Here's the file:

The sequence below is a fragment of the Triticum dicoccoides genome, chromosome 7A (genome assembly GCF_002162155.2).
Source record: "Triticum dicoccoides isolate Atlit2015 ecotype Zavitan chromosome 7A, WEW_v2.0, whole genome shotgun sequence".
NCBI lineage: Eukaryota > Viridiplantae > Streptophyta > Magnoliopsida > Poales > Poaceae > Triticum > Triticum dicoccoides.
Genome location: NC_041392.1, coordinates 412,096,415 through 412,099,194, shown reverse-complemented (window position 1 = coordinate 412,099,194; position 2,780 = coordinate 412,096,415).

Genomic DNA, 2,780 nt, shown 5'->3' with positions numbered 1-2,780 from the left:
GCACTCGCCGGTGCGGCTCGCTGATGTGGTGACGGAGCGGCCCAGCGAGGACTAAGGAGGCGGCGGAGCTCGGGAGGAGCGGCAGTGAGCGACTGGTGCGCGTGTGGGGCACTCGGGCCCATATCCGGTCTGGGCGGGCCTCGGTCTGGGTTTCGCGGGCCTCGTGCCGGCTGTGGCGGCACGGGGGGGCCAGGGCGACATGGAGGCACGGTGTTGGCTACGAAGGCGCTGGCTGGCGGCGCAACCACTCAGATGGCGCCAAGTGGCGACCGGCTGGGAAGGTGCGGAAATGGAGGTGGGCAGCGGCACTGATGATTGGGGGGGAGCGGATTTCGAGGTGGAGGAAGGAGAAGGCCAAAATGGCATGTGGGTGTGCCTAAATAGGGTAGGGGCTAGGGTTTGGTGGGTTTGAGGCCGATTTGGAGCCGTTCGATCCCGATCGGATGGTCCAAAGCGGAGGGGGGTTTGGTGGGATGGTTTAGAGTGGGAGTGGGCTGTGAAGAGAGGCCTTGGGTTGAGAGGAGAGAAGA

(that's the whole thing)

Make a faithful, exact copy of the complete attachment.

The sequence below is a fragment of the Triticum dicoccoides genome, chromosome 7A (genome assembly GCF_002162155.2).
Source record: "Triticum dicoccoides isolate Atlit2015 ecotype Zavitan chromosome 7A, WEW_v2.0, whole genome shotgun sequence".
NCBI lineage: Eukaryota > Viridiplantae > Streptophyta > Magnoliopsida > Poales > Poaceae > Triticum > Triticum dicoccoides.
Genome location: NC_041392.1, coordinates 412,096,415 through 412,099,194, shown reverse-complemented (window position 1 = coordinate 412,099,194; position 2,780 = coordinate 412,096,415).

Genomic DNA, 2,780 nt, shown 5'->3' with positions numbered 1-2,780 from the left:
GCACTCGCCGGTGCGGCTCGCTGATGTGGTGACGGAGCGGCCCAGCGAGGACTAAGGAGGCGGCGGAGCTCGGGAGGAGCGGCAGTGAGCGACTGGTGCGCGTGTGGGGCACTCGGGCCCATATCCGGTCTGGGCGGGCCTCGGTCTGGGTTTCGCGGGCCTCGTGCCGGCTGTGGCGGCACGGGGGGGCCAGGGCGACATGGAGGCACGGTGTTGGCTACGAAGGCGCTGGCTGGCGGCGCAACCACTCAGATGGCGCCAAGTGGCGACCGGCTGGGAAGGTGCGGAAATGGAGGTGGGCAGCGGCACTGATGATTGGGGGGGAGCGGATTTCGAGGTGGAGGAAGGAGAAGGCCAAAATGGCATGTGGGTGTGCCTAAATAGGGTAGGGGCTAGGGTTTGGTGGGTTTGAGGCCGATTTGGAGCCGTTCGATCCCGATCGGATGGTCCAAAGCGGAGGGGGGTTTGGTGGGATGGTTTAGAGTGGGAGTGGGCTGTGAAGAGAGGCCTTGGGTTGAGAGGAGAGAAGA